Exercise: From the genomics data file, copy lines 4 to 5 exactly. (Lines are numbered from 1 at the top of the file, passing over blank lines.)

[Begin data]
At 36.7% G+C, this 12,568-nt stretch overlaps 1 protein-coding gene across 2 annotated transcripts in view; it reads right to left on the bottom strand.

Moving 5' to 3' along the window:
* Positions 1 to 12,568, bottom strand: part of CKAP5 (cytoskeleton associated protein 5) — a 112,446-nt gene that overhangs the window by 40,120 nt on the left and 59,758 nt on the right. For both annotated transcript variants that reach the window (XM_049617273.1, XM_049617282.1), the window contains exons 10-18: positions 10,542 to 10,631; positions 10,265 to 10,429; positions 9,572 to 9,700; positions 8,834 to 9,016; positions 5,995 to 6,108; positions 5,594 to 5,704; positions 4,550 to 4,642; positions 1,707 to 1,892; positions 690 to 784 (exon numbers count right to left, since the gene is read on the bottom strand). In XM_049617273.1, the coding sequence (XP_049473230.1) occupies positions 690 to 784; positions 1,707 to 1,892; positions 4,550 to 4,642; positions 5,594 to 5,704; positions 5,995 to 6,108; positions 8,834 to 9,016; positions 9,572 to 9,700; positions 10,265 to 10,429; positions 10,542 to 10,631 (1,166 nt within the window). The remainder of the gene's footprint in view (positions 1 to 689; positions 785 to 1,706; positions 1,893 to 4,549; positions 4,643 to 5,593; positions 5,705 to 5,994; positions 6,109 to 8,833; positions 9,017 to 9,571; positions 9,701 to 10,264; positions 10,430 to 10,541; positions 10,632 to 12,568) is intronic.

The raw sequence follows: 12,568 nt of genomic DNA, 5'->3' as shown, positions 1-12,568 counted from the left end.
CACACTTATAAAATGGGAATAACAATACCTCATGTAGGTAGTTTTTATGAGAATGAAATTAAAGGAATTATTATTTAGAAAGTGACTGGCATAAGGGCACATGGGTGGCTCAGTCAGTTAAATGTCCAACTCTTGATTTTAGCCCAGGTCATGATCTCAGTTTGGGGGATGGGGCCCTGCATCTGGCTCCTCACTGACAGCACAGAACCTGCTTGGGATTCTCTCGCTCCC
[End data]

The raw sequence follows: 12,568 nt of genomic DNA, 5'->3' as shown, positions 1-12,568 counted from the left end.
CACACTTATAAAATGGGAATAACAATACCTCATGTAGGTAGTTTTTATGAGAATGAAATTAAAGGAATTATTATTTAGAAAGTGACTGGCATAAGGGCACATGGGTGGCTCAGTCAGTTAAATGTCCAACTCTTGATTTTAGCCCAGGTCATGATCTCAGTTTGGGGGATGGGGCCCTGCATCTGGCTCCTCACTGACAGCACAGAACCTGCTTGGGATTCTCTCGCTCCC